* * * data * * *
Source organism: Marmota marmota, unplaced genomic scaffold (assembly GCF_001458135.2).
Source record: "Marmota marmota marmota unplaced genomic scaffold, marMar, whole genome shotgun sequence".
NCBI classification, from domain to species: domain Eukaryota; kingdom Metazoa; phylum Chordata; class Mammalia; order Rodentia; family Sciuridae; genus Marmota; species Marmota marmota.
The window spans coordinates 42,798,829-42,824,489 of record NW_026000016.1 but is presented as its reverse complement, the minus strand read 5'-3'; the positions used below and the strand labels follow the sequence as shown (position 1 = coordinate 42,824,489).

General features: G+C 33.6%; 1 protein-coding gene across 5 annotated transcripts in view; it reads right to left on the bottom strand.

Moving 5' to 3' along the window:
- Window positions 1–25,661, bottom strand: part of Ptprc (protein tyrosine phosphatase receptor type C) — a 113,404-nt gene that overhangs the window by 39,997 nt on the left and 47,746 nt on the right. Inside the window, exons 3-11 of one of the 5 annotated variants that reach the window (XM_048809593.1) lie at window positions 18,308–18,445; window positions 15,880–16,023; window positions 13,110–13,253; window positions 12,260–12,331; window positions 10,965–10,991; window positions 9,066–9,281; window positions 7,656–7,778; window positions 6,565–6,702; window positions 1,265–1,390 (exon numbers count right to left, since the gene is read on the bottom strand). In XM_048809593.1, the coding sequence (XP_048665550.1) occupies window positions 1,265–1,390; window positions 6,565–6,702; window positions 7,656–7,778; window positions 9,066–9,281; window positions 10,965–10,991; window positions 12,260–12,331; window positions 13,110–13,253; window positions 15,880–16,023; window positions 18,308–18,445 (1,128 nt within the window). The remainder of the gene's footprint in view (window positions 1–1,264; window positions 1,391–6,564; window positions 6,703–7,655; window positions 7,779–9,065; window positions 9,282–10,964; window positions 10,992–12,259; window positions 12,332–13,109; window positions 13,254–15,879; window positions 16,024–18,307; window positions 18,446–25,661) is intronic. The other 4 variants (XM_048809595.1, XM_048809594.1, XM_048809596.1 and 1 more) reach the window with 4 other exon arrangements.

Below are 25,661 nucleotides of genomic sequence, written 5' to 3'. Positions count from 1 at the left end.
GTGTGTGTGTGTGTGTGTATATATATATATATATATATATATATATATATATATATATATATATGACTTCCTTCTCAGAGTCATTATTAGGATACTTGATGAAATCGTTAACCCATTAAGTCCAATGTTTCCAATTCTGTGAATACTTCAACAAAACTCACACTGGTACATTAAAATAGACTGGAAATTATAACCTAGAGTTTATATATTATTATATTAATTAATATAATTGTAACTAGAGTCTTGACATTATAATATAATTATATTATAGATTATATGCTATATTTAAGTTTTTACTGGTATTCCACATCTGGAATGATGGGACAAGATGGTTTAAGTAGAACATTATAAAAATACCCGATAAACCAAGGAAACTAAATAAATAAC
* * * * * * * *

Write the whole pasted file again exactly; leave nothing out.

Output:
Source organism: Marmota marmota, unplaced genomic scaffold (assembly GCF_001458135.2).
Source record: "Marmota marmota marmota unplaced genomic scaffold, marMar, whole genome shotgun sequence".
NCBI classification, from domain to species: domain Eukaryota; kingdom Metazoa; phylum Chordata; class Mammalia; order Rodentia; family Sciuridae; genus Marmota; species Marmota marmota.
The window spans coordinates 42,798,829-42,824,489 of record NW_026000016.1 but is presented as its reverse complement, the minus strand read 5'-3'; the positions used below and the strand labels follow the sequence as shown (position 1 = coordinate 42,824,489).

General features: G+C 33.6%; 1 protein-coding gene across 5 annotated transcripts in view; it reads right to left on the bottom strand.

Moving 5' to 3' along the window:
- Window positions 1–25,661, bottom strand: part of Ptprc (protein tyrosine phosphatase receptor type C) — a 113,404-nt gene that overhangs the window by 39,997 nt on the left and 47,746 nt on the right. Inside the window, exons 3-11 of one of the 5 annotated variants that reach the window (XM_048809593.1) lie at window positions 18,308–18,445; window positions 15,880–16,023; window positions 13,110–13,253; window positions 12,260–12,331; window positions 10,965–10,991; window positions 9,066–9,281; window positions 7,656–7,778; window positions 6,565–6,702; window positions 1,265–1,390 (exon numbers count right to left, since the gene is read on the bottom strand). In XM_048809593.1, the coding sequence (XP_048665550.1) occupies window positions 1,265–1,390; window positions 6,565–6,702; window positions 7,656–7,778; window positions 9,066–9,281; window positions 10,965–10,991; window positions 12,260–12,331; window positions 13,110–13,253; window positions 15,880–16,023; window positions 18,308–18,445 (1,128 nt within the window). The remainder of the gene's footprint in view (window positions 1–1,264; window positions 1,391–6,564; window positions 6,703–7,655; window positions 7,779–9,065; window positions 9,282–10,964; window positions 10,992–12,259; window positions 12,332–13,109; window positions 13,254–15,879; window positions 16,024–18,307; window positions 18,446–25,661) is intronic. The other 4 variants (XM_048809595.1, XM_048809594.1, XM_048809596.1 and 1 more) reach the window with 4 other exon arrangements.

Below are 25,661 nucleotides of genomic sequence, written 5' to 3'. Positions count from 1 at the left end.
GTGTGTGTGTGTGTGTGTATATATATATATATATATATATATATATATATATATATATATATATGACTTCCTTCTCAGAGTCATTATTAGGATACTTGATGAAATCGTTAACCCATTAAGTCCAATGTTTCCAATTCTGTGAATACTTCAACAAAACTCACACTGGTACATTAAAATAGACTGGAAATTATAACCTAGAGTTTATATATTATTATATTAATTAATATAATTGTAACTAGAGTCTTGACATTATAATATAATTATATTATAGATTATATGCTATATTTAAGTTTTTACTGGTATTCCACATCTGGAATGATGGGACAAGATGGTTTAAGTAGAACATTATAAAAATACCCGATAAACCAAGGAAACTAAATAAATAAC